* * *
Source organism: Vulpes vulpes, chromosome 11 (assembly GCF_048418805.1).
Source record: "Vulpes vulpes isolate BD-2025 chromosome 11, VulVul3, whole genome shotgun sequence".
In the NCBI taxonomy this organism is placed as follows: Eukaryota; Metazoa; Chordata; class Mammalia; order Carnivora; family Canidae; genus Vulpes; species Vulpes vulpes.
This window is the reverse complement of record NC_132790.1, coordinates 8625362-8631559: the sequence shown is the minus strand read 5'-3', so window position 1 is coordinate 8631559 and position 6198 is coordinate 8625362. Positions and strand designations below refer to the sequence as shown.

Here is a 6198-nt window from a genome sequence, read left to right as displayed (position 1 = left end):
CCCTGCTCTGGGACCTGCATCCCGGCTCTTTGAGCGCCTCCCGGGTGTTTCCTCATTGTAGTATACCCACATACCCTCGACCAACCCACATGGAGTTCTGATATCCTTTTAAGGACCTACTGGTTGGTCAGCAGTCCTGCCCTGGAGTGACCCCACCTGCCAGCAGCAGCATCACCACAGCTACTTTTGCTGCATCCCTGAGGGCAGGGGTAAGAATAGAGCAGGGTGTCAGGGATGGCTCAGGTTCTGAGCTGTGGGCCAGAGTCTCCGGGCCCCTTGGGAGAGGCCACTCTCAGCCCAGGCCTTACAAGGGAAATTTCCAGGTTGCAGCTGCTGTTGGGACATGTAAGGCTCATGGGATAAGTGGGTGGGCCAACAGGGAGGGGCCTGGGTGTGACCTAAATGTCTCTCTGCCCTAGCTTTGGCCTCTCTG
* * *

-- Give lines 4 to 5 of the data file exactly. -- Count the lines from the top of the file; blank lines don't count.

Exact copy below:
This window is the reverse complement of record NC_132790.1, coordinates 8625362-8631559: the sequence shown is the minus strand read 5'-3', so window position 1 is coordinate 8631559 and position 6198 is coordinate 8625362. Positions and strand designations below refer to the sequence as shown.

Here is a 6198-nt window from a genome sequence, read left to right as displayed (position 1 = left end):